Finally, many believe that lithium-air batteries, which generate electricity by combining lithium with oxygen to form lithium peroxide, could become widespread–although the engineers at the University of Cambridge who are pioneering the technology estimate that it will be a minimum of 10 years before a commercial version is feasible.
These solutions neglect the problem of lithium-dependence, which could have wider-reaching consequences than its environmental impacts. Much of humanity’s current vision of the future is reliant on batteries. If we fail to find a superior replacement to lithium-ion batteries, the widespread adoption of electric cars and off-grid power solutions could be stymied. And when lithium reserves finally run out, everything could grind to an immovable halt.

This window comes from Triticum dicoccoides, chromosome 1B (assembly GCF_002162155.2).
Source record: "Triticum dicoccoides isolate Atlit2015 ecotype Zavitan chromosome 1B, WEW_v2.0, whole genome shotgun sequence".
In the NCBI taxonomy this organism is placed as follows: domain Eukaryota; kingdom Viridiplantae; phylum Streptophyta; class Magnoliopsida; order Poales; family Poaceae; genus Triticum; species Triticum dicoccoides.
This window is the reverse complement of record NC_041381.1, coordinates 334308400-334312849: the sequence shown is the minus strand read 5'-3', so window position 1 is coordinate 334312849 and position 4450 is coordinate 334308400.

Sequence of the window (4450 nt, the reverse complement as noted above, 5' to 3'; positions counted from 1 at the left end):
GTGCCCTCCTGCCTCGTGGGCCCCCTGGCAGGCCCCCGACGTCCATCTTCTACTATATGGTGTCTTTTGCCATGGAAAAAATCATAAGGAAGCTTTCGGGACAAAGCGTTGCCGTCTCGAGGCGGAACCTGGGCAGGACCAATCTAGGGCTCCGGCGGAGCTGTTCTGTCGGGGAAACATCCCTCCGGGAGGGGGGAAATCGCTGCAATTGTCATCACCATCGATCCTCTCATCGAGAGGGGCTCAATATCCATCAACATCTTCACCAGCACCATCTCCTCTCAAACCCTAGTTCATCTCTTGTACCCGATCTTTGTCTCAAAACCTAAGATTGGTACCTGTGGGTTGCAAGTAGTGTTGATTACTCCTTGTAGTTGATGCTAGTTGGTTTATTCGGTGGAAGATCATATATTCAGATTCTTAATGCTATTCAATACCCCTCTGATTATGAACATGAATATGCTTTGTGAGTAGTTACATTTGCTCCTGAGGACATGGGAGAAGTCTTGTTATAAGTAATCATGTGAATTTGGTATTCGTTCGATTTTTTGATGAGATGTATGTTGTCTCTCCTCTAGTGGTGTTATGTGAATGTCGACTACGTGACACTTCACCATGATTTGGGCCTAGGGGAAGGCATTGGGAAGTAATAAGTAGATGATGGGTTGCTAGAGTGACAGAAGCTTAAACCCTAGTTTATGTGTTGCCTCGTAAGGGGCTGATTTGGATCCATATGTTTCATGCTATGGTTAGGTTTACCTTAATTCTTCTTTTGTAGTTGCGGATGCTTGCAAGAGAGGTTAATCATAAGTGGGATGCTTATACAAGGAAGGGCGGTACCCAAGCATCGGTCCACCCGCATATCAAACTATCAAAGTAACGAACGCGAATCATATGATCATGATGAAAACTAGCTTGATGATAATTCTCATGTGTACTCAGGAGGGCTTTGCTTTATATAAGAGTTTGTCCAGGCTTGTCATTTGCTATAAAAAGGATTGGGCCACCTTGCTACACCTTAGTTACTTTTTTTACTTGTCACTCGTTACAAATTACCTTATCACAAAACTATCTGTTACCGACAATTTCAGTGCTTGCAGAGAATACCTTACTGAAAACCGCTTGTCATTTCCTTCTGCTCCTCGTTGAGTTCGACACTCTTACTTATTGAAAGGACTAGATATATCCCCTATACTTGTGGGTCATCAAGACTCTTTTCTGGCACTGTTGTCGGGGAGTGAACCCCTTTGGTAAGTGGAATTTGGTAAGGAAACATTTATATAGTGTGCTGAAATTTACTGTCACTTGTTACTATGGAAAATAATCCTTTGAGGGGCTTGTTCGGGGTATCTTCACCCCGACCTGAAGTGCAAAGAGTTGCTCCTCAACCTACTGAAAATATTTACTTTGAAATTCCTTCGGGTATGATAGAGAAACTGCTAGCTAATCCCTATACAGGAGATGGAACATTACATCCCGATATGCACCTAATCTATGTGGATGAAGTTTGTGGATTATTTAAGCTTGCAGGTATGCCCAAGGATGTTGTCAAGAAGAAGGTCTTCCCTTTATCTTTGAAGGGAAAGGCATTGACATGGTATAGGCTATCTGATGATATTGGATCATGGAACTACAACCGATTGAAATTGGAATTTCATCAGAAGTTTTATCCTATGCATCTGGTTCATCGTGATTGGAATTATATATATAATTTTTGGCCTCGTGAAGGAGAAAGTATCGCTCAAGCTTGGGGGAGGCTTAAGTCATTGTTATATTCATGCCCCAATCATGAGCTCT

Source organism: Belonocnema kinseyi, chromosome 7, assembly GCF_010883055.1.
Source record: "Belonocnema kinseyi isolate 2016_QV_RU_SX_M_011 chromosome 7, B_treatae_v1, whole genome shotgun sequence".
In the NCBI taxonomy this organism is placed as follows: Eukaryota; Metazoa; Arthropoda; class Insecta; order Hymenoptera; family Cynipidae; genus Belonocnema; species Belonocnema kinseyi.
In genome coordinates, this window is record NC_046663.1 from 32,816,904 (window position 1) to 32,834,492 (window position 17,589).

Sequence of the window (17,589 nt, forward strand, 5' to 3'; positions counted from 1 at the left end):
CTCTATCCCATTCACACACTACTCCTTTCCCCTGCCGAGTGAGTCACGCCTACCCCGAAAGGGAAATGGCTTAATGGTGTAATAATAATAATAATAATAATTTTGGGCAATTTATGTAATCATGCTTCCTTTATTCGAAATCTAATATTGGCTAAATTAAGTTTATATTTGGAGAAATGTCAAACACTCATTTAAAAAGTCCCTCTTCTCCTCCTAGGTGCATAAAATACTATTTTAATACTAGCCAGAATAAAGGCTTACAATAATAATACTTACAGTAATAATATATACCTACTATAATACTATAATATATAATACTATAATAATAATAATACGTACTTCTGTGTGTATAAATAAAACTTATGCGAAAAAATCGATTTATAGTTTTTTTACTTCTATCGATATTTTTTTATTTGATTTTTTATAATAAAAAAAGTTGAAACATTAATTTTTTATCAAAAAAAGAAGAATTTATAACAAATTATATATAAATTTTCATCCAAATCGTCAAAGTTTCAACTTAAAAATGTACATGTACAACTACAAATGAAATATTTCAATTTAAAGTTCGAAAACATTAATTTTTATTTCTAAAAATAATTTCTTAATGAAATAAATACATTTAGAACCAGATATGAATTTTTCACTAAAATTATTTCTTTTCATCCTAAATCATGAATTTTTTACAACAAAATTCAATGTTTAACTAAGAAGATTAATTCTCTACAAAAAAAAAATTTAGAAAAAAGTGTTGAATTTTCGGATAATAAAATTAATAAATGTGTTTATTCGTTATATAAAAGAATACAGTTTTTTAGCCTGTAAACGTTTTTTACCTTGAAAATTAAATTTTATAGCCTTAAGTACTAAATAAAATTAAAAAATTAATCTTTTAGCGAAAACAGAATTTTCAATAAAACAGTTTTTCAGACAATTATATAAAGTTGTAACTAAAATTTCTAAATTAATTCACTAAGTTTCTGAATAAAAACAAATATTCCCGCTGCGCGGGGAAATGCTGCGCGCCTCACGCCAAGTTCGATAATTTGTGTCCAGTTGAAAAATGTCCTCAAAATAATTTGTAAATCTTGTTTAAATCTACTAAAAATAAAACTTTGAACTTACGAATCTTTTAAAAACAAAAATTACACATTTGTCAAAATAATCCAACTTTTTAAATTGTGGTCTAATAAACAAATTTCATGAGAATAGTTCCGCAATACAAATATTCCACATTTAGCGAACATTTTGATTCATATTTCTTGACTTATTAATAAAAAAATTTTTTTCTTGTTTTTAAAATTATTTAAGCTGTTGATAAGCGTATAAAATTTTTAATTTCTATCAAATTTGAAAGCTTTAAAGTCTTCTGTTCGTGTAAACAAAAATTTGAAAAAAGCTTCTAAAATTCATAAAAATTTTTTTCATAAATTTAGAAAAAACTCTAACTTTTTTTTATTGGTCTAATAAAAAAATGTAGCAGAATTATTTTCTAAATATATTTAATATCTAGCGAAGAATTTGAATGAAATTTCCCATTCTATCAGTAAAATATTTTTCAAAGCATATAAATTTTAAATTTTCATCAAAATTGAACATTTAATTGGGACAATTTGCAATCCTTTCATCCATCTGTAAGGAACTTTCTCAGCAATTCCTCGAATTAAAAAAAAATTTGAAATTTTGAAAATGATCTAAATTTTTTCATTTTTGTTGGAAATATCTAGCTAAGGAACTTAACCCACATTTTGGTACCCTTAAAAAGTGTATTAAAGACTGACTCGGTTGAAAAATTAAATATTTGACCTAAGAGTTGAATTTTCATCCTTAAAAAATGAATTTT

To circumvent the problem of lithium supplies, some researchers are attempting to move away from the metal entirely, in particular toward sodium-ion technologies. Sodium’s abundance (it makes up more than 2.6 percent of the Earth’s crust) makes it an attractive, low-cost alternative. These cells can also be completely drained without damaging the active materials, enabling them to be stored and shipped safely, unlike lithium-ion batteries. Best remains unconvinced. “Sodium-ion batteries are even more problematic than lithium ones!” he said. “Sodium metal is more reactive than lithium metal, whilst the batteries themselves are much heavier and have poorer cycling performance.” The reasons for this are elemental: Sodium atoms are simply larger and heavier than those found in lithium.